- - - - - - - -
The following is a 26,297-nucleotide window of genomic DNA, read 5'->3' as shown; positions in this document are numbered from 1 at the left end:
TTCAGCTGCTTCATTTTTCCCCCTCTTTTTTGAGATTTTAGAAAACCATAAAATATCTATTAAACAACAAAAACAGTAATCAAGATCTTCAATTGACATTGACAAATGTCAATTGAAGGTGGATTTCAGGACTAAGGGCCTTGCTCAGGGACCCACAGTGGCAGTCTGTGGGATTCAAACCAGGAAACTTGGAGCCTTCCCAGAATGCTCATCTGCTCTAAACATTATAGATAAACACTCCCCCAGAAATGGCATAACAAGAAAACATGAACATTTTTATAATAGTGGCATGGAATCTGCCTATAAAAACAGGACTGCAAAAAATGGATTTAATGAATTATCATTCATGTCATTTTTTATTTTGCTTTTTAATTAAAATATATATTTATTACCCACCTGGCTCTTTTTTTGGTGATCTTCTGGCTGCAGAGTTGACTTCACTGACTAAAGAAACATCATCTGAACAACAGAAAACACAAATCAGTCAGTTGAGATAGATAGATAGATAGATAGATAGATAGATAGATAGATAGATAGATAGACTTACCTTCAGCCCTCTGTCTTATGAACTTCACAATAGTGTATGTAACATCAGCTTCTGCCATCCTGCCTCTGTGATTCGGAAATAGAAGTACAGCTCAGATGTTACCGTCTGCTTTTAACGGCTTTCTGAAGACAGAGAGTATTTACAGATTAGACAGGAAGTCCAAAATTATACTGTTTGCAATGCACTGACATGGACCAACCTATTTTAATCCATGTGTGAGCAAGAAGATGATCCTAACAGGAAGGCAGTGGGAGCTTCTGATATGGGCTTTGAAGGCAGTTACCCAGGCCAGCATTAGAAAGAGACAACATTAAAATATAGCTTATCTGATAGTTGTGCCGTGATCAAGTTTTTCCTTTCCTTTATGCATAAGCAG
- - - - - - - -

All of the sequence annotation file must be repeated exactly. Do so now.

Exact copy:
The following is a 26,297-nucleotide window of genomic DNA, read 5'->3' as shown; positions in this document are numbered from 1 at the left end:
TTCAGCTGCTTCATTTTTCCCCCTCTTTTTTGAGATTTTAGAAAACCATAAAATATCTATTAAACAACAAAAACAGTAATCAAGATCTTCAATTGACATTGACAAATGTCAATTGAAGGTGGATTTCAGGACTAAGGGCCTTGCTCAGGGACCCACAGTGGCAGTCTGTGGGATTCAAACCAGGAAACTTGGAGCCTTCCCAGAATGCTCATCTGCTCTAAACATTATAGATAAACACTCCCCCAGAAATGGCATAACAAGAAAACATGAACATTTTTATAATAGTGGCATGGAATCTGCCTATAAAAACAGGACTGCAAAAAATGGATTTAATGAATTATCATTCATGTCATTTTTTATTTTGCTTTTTAATTAAAATATATATTTATTACCCACCTGGCTCTTTTTTTGGTGATCTTCTGGCTGCAGAGTTGACTTCACTGACTAAAGAAACATCATCTGAACAACAGAAAACACAAATCAGTCAGTTGAGATAGATAGATAGATAGATAGATAGATAGATAGATAGATAGATAGATAGACTTACCTTCAGCCCTCTGTCTTATGAACTTCACAATAGTGTATGTAACATCAGCTTCTGCCATCCTGCCTCTGTGATTCGGAAATAGAAGTACAGCTCAGATGTTACCGTCTGCTTTTAACGGCTTTCTGAAGACAGAGAGTATTTACAGATTAGACAGGAAGTCCAAAATTATACTGTTTGCAATGCACTGACATGGACCAACCTATTTTAATCCATGTGTGAGCAAGAAGATGATCCTAACAGGAAGGCAGTGGGAGCTTCTGATATGGGCTTTGAAGGCAGTTACCCAGGCCAGCATTAGAAAGAGACAACATTAAAATATAGCTTATCTGATAGTTGTGCCGTGATCAAGTTTTTCCTTTCCTTTATGCATAAGCAG